Optimizing Design and Dispatch of a Resilient Renewable Energy Microgrid for a South African Hospital

Jusse Hirwa, Alexander Zolan, William Becker, Tulay Flamand, Alexandra Newman

Research output: Contribution to journalArticlepeer-review

2 Scopus Citations


Lack of access to reliable energy is a major concern for countries in sub-Saharan Africa. The national grids are unable to consistently satisfy demand. Therefore, users turn to distributed generation systems in the form of back-up generators. However, such systems are usually designed based on a rule of thumb. We employ a mixed-integer linear programming model that considers several options such as renewable energy, combined heat and power, and storage technologies, in addition to those on-site, to provide optimal design and dispatch decisions that minimize total cost. We apply this model to a case study for a hospital in South Africa, considering its need for reliable electricity in light of multiple outages that might occur over the course of a year, as well as its high heating and cooling loads. Our results show that optimal design and dispatch decisions for the distributed generation system address reliability challenges, regardless of the time at which they occur. And, these solutions yield millions of dollars in savings, suggesting that technologies such as the absorption chiller may be overlooked in typical designs; its integration can reduce demand charges even in the absence of combined heat and power. We show that total cost is most sensitive to changes in site electrical demand, followed by capital cost, fuel cost, photovoltaic production, and monthly demand charges; changes in fuel cost primarily affect system sizes of combined heat and power and the absorption chiller, while photovoltaic system size is more sensitive to the changes in capital and fuel costs, photovoltaic resource availability, and hourly electrical demand. Finally, an outage simulator demonstrates the ability of our optimized system to sustain with no interruptions in power five-hour outages with probability 1.0 and ten-hour outages with probability 0.65, significant improvements over 0.5 and 0.0, respectively, under a business-as-usual case.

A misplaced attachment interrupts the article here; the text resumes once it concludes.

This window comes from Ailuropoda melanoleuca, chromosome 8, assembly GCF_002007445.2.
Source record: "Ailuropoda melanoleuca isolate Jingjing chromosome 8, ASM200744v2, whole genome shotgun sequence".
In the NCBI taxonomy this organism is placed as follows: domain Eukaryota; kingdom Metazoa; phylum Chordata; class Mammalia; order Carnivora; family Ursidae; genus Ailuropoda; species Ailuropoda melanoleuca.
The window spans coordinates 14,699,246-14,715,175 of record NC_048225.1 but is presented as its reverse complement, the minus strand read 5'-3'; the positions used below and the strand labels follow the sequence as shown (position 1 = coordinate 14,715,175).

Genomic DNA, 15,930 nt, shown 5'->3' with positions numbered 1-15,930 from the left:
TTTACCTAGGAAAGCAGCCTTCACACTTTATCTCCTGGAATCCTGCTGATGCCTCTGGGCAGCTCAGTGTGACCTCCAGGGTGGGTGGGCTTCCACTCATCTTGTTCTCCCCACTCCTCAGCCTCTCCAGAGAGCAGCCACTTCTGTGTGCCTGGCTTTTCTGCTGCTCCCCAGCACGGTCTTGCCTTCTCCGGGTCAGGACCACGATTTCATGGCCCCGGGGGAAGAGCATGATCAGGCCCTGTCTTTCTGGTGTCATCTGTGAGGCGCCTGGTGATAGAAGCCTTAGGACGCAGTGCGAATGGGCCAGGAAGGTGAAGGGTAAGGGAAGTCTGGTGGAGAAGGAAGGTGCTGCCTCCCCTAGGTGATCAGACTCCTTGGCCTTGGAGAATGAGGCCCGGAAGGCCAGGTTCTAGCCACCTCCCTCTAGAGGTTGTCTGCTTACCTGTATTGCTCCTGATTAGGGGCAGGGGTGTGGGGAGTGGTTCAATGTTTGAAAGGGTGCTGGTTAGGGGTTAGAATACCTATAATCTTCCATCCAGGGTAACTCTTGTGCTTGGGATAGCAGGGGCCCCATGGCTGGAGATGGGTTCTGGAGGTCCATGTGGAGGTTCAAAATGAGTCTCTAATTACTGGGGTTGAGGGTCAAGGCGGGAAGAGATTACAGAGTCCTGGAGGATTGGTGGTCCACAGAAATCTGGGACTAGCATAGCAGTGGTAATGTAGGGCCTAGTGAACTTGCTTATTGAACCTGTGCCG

Original languageAmerican English
Article number121438
Number of pages23
JournalApplied Energy
StatePublished - 2023

Bibliographical note

Publisher Copyright:
© 2023 Elsevier Ltd

NREL Publication Number

  • NREL/JA-5700-86576


  • Dispatch optimization
  • Grid integration
  • Microgrids
  • Reliability
  • Renewable energy technologies
  • Sub-Saharan Africa


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